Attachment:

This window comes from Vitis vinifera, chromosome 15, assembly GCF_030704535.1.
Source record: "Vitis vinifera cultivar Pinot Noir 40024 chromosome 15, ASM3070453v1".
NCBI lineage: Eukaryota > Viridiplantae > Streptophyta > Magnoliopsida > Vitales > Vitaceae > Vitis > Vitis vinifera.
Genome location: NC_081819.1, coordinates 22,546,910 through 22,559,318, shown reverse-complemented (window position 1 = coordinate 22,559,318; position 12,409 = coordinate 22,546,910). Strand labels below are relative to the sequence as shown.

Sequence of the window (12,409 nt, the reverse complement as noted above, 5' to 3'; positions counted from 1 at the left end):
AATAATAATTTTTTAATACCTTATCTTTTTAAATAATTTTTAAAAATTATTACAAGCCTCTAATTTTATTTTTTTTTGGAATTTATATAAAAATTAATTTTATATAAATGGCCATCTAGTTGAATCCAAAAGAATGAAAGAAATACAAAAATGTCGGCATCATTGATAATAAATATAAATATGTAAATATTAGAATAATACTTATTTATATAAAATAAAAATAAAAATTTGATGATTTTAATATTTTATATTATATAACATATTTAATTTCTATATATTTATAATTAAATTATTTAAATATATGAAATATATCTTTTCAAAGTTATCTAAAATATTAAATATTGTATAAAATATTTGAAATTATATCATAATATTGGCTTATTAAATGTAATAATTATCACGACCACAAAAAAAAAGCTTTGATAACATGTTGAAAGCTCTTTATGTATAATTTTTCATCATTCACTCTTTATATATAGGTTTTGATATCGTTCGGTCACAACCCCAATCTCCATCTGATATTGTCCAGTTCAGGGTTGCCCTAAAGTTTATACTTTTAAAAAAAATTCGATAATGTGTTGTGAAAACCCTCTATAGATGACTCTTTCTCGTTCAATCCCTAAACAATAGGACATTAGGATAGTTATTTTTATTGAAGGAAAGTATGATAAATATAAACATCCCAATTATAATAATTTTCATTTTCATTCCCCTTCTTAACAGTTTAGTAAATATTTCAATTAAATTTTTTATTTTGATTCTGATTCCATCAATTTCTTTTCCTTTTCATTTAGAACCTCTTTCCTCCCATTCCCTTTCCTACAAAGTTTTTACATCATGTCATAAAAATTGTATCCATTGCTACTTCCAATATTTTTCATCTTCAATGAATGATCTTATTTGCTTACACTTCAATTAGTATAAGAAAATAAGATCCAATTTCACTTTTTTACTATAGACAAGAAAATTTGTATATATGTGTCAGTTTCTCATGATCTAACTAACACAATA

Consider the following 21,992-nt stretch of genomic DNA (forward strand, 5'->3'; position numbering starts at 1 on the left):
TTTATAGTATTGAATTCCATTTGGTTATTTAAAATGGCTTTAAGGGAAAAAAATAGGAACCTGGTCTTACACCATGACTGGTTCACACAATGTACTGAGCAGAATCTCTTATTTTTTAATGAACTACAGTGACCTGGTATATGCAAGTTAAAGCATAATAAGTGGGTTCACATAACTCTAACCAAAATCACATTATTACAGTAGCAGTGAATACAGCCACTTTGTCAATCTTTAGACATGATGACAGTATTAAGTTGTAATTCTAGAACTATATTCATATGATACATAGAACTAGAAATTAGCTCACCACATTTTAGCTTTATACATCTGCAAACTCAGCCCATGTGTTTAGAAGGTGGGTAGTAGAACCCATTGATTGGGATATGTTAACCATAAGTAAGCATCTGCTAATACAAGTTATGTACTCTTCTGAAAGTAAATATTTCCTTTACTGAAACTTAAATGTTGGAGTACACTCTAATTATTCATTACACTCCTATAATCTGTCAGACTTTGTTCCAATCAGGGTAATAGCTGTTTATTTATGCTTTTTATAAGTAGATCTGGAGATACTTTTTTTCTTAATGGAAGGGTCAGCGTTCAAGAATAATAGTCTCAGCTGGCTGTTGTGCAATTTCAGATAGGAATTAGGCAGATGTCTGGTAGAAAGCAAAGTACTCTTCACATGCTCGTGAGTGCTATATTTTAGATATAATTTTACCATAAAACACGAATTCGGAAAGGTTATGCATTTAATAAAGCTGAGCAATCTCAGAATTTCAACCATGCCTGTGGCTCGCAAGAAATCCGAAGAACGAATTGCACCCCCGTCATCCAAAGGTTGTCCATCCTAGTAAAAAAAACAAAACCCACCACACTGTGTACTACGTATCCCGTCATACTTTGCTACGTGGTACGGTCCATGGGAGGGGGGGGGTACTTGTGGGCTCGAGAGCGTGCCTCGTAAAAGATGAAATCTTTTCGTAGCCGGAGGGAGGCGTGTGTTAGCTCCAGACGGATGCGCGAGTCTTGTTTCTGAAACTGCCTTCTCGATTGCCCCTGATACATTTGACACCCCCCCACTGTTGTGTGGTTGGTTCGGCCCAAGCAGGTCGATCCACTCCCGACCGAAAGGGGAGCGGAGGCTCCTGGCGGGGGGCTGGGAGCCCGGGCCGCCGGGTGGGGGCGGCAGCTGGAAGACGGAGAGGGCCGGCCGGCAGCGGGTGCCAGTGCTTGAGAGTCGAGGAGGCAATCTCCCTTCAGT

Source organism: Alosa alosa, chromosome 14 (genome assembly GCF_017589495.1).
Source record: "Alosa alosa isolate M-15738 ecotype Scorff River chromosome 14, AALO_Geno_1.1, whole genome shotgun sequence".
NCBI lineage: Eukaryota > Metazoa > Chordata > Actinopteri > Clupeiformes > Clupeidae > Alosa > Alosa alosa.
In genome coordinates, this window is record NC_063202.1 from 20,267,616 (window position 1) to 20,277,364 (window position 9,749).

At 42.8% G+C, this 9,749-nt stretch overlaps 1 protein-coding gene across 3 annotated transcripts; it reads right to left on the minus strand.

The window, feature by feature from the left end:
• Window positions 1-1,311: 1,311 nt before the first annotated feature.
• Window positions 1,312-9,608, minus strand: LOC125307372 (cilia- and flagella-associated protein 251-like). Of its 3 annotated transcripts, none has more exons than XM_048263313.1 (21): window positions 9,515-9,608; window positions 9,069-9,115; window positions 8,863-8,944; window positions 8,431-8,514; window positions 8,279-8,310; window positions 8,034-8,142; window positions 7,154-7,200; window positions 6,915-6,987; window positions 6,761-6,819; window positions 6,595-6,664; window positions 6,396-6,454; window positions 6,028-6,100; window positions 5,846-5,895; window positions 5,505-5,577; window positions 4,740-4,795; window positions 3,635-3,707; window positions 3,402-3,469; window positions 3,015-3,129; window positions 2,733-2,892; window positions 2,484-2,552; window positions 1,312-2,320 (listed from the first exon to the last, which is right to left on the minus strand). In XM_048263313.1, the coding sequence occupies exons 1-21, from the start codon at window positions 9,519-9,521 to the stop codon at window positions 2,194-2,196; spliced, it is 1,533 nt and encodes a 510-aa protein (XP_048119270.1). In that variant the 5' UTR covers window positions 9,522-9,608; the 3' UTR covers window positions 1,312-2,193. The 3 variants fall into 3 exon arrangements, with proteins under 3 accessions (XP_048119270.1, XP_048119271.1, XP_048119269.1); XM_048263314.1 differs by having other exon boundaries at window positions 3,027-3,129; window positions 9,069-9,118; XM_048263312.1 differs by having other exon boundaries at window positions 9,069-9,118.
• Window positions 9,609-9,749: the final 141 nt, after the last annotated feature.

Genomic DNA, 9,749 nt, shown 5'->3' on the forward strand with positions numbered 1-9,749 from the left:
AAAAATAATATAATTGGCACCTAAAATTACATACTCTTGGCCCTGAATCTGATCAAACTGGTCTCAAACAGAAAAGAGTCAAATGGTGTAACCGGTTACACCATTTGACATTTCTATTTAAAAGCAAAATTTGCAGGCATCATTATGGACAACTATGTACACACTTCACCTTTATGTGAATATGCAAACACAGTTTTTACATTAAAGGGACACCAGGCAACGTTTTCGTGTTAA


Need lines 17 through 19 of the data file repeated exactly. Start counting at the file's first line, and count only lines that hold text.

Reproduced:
• Window positions 9,609-9,749: the final 141 nt, after the last annotated feature.

Genomic DNA, 9,749 nt, shown 5'->3' on the forward strand with positions numbered 1-9,749 from the left:
AAAAATAATATAATTGGCACCTAAAATTACATACTCTTGGCCCTGAATCTGATCAAACTGGTCTCAAACAGAAAAGAGTCAAATGGTGTAACCGGTTACACCATTTGACATTTCTATTTAAAAGCAAAATTTGCAGGCATCATTATGGACAACTATGTACACACTTCACCTTTATGTGAATATGCAAACACAGTTTTTACATTAAAGGGACACCAGGCAACGTTTTCGTGTTAA